Robyn and I are now back in L.A., returned from our beautiful and very special honeymoon in Korea, which also included the chance to see seven of my one-act plays being produced in Korean translations in a production at the Incheon Arts Platform.
Besides the time with our new theater friends in Incheon, we criss-crossed the country by high-speed rail and express bus to see the spectacular natural sites in Seoraksan National Park, saw ancient burial mounds, temples, and shrines in Gyeongju, and visited the mountain-top Seokguram Grotto where monks were leading a service in front of a centuries-old statue of the Buddha.
We also had a too-brief overnight stay in Seoul, where we saw the Secret Garden at Changdeokgung Palace, visited artisanal workshops in the Bukchon Hanok Village, strolled along the stream-side Cheong-gye-cheon promenade, and, much to Robyn’s enjoyment and my mild chagrin, visited a cat café with actual cats on Insa-dong Street.
We can’t say enough to thank extraordinarily tireless and resourceful theater producer Gunyoung Kuon, who extended the invitation for us to come and was so gracious and friendly to us throughout. Special thanks also to our patient translators Jina and Edi, and to all the directors, actors, and stage crew who came together over three days at the Incheon Arts Platform to create some truly magical theater – as a writer, these are the kind of imaginative, creative, and skilled performances you always want your work to receive, in any language.
Dori Smith is a wonderful writer and IT specialist and not incidentally someone who was a high school friend of mine in the Southern California beach community where we both grew up. Having lost track of each other for decades, we reconnected at long-distance last year through the routine magic of social media.
Dori’s husband Tom Negrino, an author and Mac authority and someone whose work I had been reading years ago without realizing that he was married to my long-ago high school friend, passed away last week. I never met Tom and haven’t seen Dori in decades, but from reading blog posts such as this and following Dori on Facebook and Twitter, it seems that the two of them faced his illness together with uncommon courage, candor, love, and wit.
Dori is suggesting that donations be made in Tom’s name to App Camp for Girls, which has the mission of introducing middle-school aged girls to software development. Especially in these times, it seems a particularly appropriate and meaningful cause to be supporting in honor of both of them…
The Cat and the Fiddle’s new location on Highland Avenue.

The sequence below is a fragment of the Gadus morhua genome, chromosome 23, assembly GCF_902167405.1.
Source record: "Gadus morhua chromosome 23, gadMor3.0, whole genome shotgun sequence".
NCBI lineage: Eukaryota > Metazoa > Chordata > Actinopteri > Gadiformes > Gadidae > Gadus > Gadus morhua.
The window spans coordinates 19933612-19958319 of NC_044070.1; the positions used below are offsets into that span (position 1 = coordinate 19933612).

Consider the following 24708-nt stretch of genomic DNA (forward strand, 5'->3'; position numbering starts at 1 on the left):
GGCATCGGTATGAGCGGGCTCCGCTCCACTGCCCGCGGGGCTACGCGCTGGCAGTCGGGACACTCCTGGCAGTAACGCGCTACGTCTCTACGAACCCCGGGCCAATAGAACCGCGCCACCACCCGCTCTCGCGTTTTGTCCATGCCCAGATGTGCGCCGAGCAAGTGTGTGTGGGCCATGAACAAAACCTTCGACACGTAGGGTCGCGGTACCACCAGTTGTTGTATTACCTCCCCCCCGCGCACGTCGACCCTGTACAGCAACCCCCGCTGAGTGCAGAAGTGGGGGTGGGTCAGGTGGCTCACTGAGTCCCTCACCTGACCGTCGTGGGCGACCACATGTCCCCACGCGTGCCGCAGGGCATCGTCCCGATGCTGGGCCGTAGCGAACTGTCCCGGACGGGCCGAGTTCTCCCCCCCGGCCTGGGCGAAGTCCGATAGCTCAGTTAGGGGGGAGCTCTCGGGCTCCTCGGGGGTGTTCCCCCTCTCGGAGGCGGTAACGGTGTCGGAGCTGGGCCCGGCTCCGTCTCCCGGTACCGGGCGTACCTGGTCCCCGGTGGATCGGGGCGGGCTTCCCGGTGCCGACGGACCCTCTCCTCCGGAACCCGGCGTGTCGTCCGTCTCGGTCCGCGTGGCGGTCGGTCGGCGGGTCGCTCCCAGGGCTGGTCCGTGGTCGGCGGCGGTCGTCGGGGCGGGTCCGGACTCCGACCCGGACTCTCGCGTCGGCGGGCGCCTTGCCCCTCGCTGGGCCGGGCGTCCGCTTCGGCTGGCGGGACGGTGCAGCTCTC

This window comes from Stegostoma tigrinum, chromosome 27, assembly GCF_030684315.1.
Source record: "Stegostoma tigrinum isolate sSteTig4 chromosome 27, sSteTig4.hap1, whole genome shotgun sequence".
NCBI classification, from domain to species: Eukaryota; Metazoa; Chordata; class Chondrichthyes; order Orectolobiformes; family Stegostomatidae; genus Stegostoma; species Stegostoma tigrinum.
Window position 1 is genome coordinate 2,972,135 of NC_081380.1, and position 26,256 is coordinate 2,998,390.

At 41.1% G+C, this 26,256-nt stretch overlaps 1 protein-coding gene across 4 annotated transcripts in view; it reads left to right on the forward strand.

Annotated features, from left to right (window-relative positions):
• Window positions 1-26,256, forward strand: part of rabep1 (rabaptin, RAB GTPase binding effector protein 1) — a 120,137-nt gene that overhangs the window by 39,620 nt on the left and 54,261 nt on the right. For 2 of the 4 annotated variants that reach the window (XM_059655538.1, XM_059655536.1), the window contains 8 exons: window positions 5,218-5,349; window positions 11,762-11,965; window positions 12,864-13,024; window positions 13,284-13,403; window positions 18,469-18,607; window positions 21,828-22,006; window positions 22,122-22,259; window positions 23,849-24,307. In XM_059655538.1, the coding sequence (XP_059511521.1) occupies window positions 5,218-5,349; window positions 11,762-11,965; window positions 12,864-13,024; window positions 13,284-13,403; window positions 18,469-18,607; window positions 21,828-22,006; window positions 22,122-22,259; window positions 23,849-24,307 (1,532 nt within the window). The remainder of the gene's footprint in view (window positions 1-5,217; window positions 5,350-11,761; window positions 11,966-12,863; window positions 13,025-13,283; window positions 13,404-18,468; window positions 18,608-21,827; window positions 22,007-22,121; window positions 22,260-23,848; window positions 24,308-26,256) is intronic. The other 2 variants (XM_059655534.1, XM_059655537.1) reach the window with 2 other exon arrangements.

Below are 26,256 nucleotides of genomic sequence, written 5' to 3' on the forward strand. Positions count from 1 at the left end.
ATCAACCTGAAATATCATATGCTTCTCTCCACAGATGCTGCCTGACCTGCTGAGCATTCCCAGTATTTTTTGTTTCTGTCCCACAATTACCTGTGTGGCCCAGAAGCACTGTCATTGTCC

The Cat and the Fiddle was the first bar I used to frequent with friends on a regular basis after moving back to Los Angeles from New York City in the mid-1980’s. In those days before microbreweries and brewpubs, it was the place where I first learned to appreciate ales and stouts and British pub fare. It was a gastropub before they were called that.
It quickly became a favorite hang-out, and a couple years later the place where my grad school friends and I would most often go for food and drinks. While students in the Directing, Producing, and Cinematography disciplines were on most Friday nights beginning grueling week-long shoots that would determine their future at the school, my fellow Writing students and I would roll out of James Hosney’s film studies course and head to The Cat and the Fiddle for beer and food and bad jokes. Some of my AFI friends probably still remember me as the guy who always ordered Bass and chips.
The growth of brewpubs and nightlife over the years meant that The Cat and the Fiddle was no longer one of the only places you could go to in Los Angeles for a good beer in a pleasant location. In my own neighborhood, The Fat Dog offers the kind of casual urban atmosphere that was almost entirely missing from the L.A. of the 80’s and early 90’s. But The Cat and the Fiddle remained a favorite of mine until the closing of its Sunset Blvd location just a couple years ago – ironically, a victim of rising rents as a result of the Hollywood renaissance that in some sense it helped pioneer.
Happily, the owners are now bringing back The Cat and the Fiddle with a projected March opening, and even happier for me, its new location is right across the street from where I work. It’s the space I still think of as the old Highland Grounds cafe, though it has been through many other iterations both before and after that. There will be an outer patio, though I can’t imagine it will quite match the charm of the 1920’s Spanish-style courtyard of the Sunset location. And though I no longer consume beer, carbs, and sodium quite so unconcernedly as I used to, I imagine at least every once in a while I will drop in to the new location after work for ale and chips. Happy Hour, anybody?
Ars Technica always does an excellent job of examining the convergence of IT issues and politics – their piece on Narwal, the Romney campaign’s bug-ridden attempt at voter management software, was one of the my favorite pieces of journalism to come out of the 2012 election cycle.
Even more valuable is Sean Gallagher’s “Ignorance and indifference: Delving deep into the Clinton e-mail saga.” It’s the first piece of reporting on this story that gives me the feeling of understanding what happened and why. His conclusions are not as benign as would be desired by most Clinton supporters, but not nearly as damning as would be hoped for by Republicans – Hillary Clinton comes off as something like your somewhat cranky older relative who likes e-mail and her old Blackberry but who doesn’t really understand how the internet works, either.
I’m far from an avid Clintonite, but as seems usual in these circumstances over the past three decades, the Republicans allege crime, murder, and treason, and all that emerges are a few personal embarrassments or bureaucratic mistakes.